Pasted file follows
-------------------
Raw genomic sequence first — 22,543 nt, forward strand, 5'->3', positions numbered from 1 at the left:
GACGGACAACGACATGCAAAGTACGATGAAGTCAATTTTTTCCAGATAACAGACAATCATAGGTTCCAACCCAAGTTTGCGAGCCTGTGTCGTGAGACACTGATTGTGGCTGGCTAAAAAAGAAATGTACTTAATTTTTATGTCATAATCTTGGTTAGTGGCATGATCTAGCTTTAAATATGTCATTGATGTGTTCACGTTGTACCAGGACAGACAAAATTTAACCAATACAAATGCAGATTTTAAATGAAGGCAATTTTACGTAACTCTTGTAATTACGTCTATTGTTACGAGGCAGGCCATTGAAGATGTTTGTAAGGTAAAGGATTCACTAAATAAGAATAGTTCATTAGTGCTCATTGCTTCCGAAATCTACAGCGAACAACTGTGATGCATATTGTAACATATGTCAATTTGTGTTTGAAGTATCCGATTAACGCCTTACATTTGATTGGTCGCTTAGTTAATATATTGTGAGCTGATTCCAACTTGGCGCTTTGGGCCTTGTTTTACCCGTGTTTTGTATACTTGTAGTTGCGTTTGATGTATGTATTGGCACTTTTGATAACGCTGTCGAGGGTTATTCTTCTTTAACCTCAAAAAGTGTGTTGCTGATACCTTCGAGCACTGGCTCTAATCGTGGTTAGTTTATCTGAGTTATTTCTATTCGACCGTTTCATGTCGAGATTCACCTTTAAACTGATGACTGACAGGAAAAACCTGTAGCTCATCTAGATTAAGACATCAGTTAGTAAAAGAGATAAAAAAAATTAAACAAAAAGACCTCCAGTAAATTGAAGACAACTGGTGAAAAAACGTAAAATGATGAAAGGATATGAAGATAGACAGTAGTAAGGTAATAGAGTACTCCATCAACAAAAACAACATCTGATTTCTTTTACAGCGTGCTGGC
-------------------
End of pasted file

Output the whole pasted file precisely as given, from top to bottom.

Raw genomic sequence first — 22,543 nt, forward strand, 5'->3', positions numbered from 1 at the left:
GACGGACAACGACATGCAAAGTACGATGAAGTCAATTTTTTCCAGATAACAGACAATCATAGGTTCCAACCCAAGTTTGCGAGCCTGTGTCGTGAGACACTGATTGTGGCTGGCTAAAAAAGAAATGTACTTAATTTTTATGTCATAATCTTGGTTAGTGGCATGATCTAGCTTTAAATATGTCATTGATGTGTTCACGTTGTACCAGGACAGACAAAATTTAACCAATACAAATGCAGATTTTAAATGAAGGCAATTTTACGTAACTCTTGTAATTACGTCTATTGTTACGAGGCAGGCCATTGAAGATGTTTGTAAGGTAAAGGATTCACTAAATAAGAATAGTTCATTAGTGCTCATTGCTTCCGAAATCTACAGCGAACAACTGTGATGCATATTGTAACATATGTCAATTTGTGTTTGAAGTATCCGATTAACGCCTTACATTTGATTGGTCGCTTAGTTAATATATTGTGAGCTGATTCCAACTTGGCGCTTTGGGCCTTGTTTTACCCGTGTTTTGTATACTTGTAGTTGCGTTTGATGTATGTATTGGCACTTTTGATAACGCTGTCGAGGGTTATTCTTCTTTAACCTCAAAAAGTGTGTTGCTGATACCTTCGAGCACTGGCTCTAATCGTGGTTAGTTTATCTGAGTTATTTCTATTCGACCGTTTCATGTCGAGATTCACCTTTAAACTGATGACTGACAGGAAAAACCTGTAGCTCATCTAGATTAAGACATCAGTTAGTAAAAGAGATAAAAAAAATTAAACAAAAAGACCTCCAGTAAATTGAAGACAACTGGTGAAAAAACGTAAAATGATGAAAGGATATGAAGATAGACAGTAGTAAGGTAATAGAGTACTCCATCAACAAAAACAACATCTGATTTCTTTTACAGCGTGCTGGC